Recovery of Acinetobacter radioresistens lipase by hydrophobic absorption on a nonwoven fabric

M. I. Chen, H. M. Wang, Chuh-Yung Chen, T. L. Chen, J. Y. Wu

Research output: Contribution to journalArticle

1 Citation (Scopus)

Abstract

The lipase of Acinetobacter radioresistens was recovered from fermentation broth by adsorption on a hydrophobic nonwoven fabric, which consists of a polypropylene core and a polyethylene surface. The adsorption isotherm of the lipase on the nonwoven fabric was compared with that of Amberlite resins (XAD-4, XAD-16, XAD-1180, and XAD-7HP). It was found that the Freudlich model, expressed on the basis of lipase activity, could describe all of the adsorption isotherms and the nonwoven fabric possessed the highest binding capacity for the lipase. The adsorption isotherm on the nonwoven fabric could precisely predict the operation of a two-stage crosscurrent adsorption. For desorption of lipase from the nonwoven fabric, 0.05 M urea was found to be the most effective among those examined. For a single-stage desorption, the recovery yield (based on the adsorbed lipase) observed was 55%, and could reach 85% if the desorption were performed twice. Applying the nonwoven fabric in a 20-cm adsorption column and eluted with 0.05 M urea, lipase recovery, based on that had been adsorbed, could reach 89%. Taking a further count of its low price and availability, the nonwoven fabric could have a great potential being used in the downstream processing.

Original languageEnglish
Pages (from-to)595-599
Number of pages5
JournalJournal of the Chinese Institute of Chemical Engineers
Volume31
Issue number6
Publication statusPublished - 2000 Nov 1

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Nonwoven fabrics
Lipases
Lipase
Recovery
Adsorption isotherms
Desorption
Adsorption
Urea
Polypropylenes
Polyethylene
Fermentation
Polyethylenes
Resins
Availability
Processing

All Science Journal Classification (ASJC) codes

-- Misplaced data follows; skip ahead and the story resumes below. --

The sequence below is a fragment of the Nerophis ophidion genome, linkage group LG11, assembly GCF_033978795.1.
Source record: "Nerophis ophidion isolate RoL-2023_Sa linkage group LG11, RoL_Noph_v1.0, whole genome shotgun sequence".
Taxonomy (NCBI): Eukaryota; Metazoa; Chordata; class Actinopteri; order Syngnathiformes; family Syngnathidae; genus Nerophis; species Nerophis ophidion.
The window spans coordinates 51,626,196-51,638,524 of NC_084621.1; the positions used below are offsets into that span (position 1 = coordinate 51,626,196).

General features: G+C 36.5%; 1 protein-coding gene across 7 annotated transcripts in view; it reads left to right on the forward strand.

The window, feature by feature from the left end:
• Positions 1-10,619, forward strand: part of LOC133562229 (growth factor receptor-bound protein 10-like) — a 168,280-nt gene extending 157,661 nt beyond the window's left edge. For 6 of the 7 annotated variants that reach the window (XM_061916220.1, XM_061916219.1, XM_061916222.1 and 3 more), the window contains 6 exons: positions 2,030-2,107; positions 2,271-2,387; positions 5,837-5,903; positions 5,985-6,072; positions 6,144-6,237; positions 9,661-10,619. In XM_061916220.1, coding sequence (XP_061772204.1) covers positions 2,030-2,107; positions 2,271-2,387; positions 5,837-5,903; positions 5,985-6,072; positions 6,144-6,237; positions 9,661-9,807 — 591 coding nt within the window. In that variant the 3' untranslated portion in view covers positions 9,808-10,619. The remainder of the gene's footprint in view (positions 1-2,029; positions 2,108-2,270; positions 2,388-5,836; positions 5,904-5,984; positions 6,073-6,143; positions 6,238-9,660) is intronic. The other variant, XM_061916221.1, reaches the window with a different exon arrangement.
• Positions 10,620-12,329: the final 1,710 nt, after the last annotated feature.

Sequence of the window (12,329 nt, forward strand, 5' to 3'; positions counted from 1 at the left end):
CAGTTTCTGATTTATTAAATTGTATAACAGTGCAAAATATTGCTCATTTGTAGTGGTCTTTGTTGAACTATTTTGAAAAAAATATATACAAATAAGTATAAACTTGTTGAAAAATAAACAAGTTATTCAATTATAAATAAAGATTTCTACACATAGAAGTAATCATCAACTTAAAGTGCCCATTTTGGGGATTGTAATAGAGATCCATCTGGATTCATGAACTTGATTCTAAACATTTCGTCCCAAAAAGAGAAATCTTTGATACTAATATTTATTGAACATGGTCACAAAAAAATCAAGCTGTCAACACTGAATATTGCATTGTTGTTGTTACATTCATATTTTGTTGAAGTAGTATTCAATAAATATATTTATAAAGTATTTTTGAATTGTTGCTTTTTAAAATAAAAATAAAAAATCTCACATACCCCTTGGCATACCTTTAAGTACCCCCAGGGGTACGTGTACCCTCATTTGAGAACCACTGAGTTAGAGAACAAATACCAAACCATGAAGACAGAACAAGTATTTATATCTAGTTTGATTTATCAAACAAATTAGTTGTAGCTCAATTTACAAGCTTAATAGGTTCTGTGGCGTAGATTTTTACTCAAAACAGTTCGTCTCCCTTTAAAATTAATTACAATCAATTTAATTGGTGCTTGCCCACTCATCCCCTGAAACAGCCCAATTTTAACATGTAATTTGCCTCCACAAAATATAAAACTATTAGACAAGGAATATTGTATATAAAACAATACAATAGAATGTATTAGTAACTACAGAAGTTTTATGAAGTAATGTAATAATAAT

• Chemistry(all)
  • Chemical Engineering(all)

Cite this

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title = "Recovery of Acinetobacter radioresistens lipase by hydrophobic absorption on a nonwoven fabric",
abstract = "The lipase of Acinetobacter radioresistens was recovered from fermentation broth by adsorption on a hydrophobic nonwoven fabric, which consists of a polypropylene core and a polyethylene surface. The adsorption isotherm of the lipase on the nonwoven fabric was compared with that of Amberlite resins (XAD-4, XAD-16, XAD-1180, and XAD-7HP). It was found that the Freudlich model, expressed on the basis of lipase activity, could describe all of the adsorption isotherms and the nonwoven fabric possessed the highest binding capacity for the lipase. The adsorption isotherm on the nonwoven fabric could precisely predict the operation of a two-stage crosscurrent adsorption. For desorption of lipase from the nonwoven fabric, 0.05 M urea was found to be the most effective among those examined. For a single-stage desorption, the recovery yield (based on the adsorbed lipase) observed was 55{\%}, and could reach 85{\%} if the desorption were performed twice. Applying the nonwoven fabric in a 20-cm adsorption column and eluted with 0.05 M urea, lipase recovery, based on that had been adsorbed, could reach 89{\%}. Taking a further count of its low price and availability, the nonwoven fabric could have a great potential being used in the downstream processing.",
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Recovery of Acinetobacter radioresistens lipase by hydrophobic absorption on a nonwoven fabric. / Chen, M. I.; Wang, H. M.; Chen, Chuh-Yung; Chen, T. L.; Wu, J. Y.

In: Journal of the Chinese Institute of Chemical Engineers, Vol. 31, No. 6, 01.11.2000, p. 595-599.

Research output: Contribution to journalArticle

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AB - The lipase of Acinetobacter radioresistens was recovered from fermentation broth by adsorption on a hydrophobic nonwoven fabric, which consists of a polypropylene core and a polyethylene surface. The adsorption isotherm of the lipase on the nonwoven fabric was compared with that of Amberlite resins (XAD-4, XAD-16, XAD-1180, and XAD-7HP). It was found that the Freudlich model, expressed on the basis of lipase activity, could describe all of the adsorption isotherms and the nonwoven fabric possessed the highest binding capacity for the lipase. The adsorption isotherm on the nonwoven fabric could precisely predict the operation of a two-stage crosscurrent adsorption. For desorption of lipase from the nonwoven fabric, 0.05 M urea was found to be the most effective among those examined. For a single-stage desorption, the recovery yield (based on the adsorbed lipase) observed was 55%, and could reach 85% if the desorption were performed twice. Applying the nonwoven fabric in a 20-cm adsorption column and eluted with 0.05 M urea, lipase recovery, based on that had been adsorbed, could reach 89%. Taking a further count of its low price and availability, the nonwoven fabric could have a great potential being used in the downstream processing.

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